And have not charity
"It is not possible to endorse the work of charitable agencies -- including "faith-based" agencies -- while simultaneously working to eliminate the estate tax.
President Bush claims he wants to expand the capacity and effectiveness of "faith-based" nonprofits. If he succeeds in eliminating the estate tax, however, his legacy will be that of the president who crippled the nonprofit sector and drove many of those faith-based charities out of business.
The Congressional Budget Office has completed a new study on the impact of the estate tax on charitable giving. It confirms what every previous study on the subject had found: Elimination of the estate tax would result in a decrease in charitable giving of up to 12 percent.
Consider the impact of that decrease.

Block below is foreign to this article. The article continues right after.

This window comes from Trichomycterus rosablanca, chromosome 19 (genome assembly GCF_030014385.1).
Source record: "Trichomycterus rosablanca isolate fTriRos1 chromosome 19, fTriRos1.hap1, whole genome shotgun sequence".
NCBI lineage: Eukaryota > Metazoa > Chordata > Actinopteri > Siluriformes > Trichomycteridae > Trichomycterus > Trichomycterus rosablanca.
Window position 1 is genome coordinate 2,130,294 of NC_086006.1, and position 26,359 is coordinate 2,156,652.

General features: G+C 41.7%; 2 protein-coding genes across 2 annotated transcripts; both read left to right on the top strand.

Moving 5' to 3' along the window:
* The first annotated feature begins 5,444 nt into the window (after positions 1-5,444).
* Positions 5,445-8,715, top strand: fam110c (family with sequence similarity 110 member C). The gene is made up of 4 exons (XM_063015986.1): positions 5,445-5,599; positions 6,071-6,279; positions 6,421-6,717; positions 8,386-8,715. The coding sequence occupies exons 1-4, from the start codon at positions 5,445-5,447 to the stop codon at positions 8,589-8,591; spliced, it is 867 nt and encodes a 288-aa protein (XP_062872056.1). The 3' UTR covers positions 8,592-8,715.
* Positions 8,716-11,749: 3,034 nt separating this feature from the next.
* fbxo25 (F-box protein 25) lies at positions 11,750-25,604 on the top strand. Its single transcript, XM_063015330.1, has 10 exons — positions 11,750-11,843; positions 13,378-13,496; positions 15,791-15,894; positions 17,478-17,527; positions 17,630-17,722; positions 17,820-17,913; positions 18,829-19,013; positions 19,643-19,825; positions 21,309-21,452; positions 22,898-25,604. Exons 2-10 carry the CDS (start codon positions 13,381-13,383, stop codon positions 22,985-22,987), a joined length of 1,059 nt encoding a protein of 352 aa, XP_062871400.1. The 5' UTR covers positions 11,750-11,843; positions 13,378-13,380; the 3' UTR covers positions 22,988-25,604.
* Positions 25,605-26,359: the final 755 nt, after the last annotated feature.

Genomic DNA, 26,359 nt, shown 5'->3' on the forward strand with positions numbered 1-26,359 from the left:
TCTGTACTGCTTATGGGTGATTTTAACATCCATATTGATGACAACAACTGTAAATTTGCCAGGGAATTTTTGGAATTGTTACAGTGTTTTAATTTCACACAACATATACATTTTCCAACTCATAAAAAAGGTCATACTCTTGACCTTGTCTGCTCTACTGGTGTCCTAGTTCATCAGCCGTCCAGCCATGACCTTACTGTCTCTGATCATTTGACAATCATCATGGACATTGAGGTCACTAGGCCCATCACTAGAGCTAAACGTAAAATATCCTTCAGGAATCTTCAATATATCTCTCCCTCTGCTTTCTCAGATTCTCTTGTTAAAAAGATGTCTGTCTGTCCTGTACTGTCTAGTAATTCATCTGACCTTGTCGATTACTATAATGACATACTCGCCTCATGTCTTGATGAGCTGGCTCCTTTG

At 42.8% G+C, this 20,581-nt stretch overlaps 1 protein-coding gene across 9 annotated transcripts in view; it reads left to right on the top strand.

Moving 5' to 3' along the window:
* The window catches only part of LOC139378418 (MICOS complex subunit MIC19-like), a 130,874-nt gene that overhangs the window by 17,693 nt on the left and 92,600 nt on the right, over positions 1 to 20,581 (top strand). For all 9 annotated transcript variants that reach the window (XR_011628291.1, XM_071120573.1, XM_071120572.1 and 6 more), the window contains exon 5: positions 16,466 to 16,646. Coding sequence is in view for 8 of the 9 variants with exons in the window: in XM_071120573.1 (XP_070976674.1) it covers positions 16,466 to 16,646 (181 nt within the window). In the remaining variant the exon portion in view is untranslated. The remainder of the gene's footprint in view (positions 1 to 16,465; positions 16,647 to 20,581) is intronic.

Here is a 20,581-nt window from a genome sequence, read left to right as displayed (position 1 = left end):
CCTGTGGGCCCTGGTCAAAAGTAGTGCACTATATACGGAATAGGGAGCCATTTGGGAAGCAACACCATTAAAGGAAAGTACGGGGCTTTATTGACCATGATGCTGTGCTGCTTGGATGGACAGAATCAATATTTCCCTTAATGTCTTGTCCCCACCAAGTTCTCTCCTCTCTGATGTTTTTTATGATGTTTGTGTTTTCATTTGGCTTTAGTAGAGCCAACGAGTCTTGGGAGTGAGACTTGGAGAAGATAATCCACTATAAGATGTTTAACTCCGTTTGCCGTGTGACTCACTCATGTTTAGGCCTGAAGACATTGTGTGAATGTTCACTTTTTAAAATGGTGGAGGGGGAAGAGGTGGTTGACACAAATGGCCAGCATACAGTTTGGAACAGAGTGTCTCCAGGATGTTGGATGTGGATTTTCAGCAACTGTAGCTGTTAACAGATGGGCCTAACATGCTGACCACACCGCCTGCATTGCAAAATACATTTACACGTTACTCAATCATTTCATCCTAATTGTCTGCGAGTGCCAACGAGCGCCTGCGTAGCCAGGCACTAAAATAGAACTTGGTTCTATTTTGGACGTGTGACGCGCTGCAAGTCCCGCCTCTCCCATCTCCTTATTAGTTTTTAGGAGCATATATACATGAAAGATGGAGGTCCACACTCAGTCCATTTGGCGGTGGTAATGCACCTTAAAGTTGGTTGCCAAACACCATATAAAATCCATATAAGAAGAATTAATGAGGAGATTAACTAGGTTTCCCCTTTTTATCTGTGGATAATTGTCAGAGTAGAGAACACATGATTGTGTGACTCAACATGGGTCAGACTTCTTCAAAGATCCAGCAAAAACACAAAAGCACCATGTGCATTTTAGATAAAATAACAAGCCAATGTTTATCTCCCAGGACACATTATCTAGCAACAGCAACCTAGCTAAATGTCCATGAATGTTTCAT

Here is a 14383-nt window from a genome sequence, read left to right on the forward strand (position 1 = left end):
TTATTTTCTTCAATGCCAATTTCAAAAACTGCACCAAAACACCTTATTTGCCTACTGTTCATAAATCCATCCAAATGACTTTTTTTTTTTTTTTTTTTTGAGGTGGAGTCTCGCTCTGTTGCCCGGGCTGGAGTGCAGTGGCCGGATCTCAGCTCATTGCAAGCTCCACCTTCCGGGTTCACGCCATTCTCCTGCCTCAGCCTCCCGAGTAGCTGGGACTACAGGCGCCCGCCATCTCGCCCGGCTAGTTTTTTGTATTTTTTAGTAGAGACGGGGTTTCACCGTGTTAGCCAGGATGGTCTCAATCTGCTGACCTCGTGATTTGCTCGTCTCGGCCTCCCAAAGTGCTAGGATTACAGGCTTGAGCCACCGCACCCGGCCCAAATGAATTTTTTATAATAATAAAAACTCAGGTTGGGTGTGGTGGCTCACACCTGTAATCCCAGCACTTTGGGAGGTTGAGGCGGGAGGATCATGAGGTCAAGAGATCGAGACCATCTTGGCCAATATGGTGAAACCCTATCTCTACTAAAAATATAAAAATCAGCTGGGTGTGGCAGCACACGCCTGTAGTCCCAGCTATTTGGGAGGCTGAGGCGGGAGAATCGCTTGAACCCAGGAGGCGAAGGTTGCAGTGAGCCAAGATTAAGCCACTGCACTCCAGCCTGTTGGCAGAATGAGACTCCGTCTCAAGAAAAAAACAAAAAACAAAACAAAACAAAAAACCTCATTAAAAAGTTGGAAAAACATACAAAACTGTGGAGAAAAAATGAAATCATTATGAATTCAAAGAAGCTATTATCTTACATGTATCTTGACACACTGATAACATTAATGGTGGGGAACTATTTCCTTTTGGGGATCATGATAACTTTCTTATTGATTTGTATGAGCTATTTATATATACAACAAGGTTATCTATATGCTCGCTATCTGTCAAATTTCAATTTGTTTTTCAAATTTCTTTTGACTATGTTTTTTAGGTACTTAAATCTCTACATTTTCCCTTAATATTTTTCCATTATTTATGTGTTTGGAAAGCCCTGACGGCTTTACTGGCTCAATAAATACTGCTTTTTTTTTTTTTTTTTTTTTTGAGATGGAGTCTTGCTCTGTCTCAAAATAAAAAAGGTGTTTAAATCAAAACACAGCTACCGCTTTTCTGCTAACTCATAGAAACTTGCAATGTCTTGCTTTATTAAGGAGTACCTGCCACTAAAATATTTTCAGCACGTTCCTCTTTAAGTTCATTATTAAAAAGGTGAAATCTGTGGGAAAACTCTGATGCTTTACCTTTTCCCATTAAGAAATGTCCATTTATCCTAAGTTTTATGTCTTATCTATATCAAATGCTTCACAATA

This is essentially a 12-percent, across-the-board budget cut for every nonprofit and philanthropic agency in the country: Art museums, hospitals, soup kitchens, theaters, health clinics, universities, housing agencies, operas, domestic violence shelters, mentoring programs, dance companies, after-school programs, conservation and preservation groups, homeless shelters, orphanages, adoption agencies, local churches, food pantries, parochial schools, libraries, animal welfare agencies, historical societies, mission agencies, job training programs, group homes, disaster relief agencies, international aid groups. The scope of their work is vast. Their impact is immeasurable.
All of these will have to learn to make do with 12 percent less. They will have to do 12 percent less. We're talking about a 12-percent decrease in the good, the beautiful and the true.More than 12 percent, actually. Many nonprofit agencies operate with very tight margins. This is particularly true of those agencies that serve the neediest and poorest. When the art museum catches a cold, the soup kitchen gets pneumonia. For many vital nonprofit agencies on the front lines, a 12-percent drop in charitable giving will mean they have to close their doors."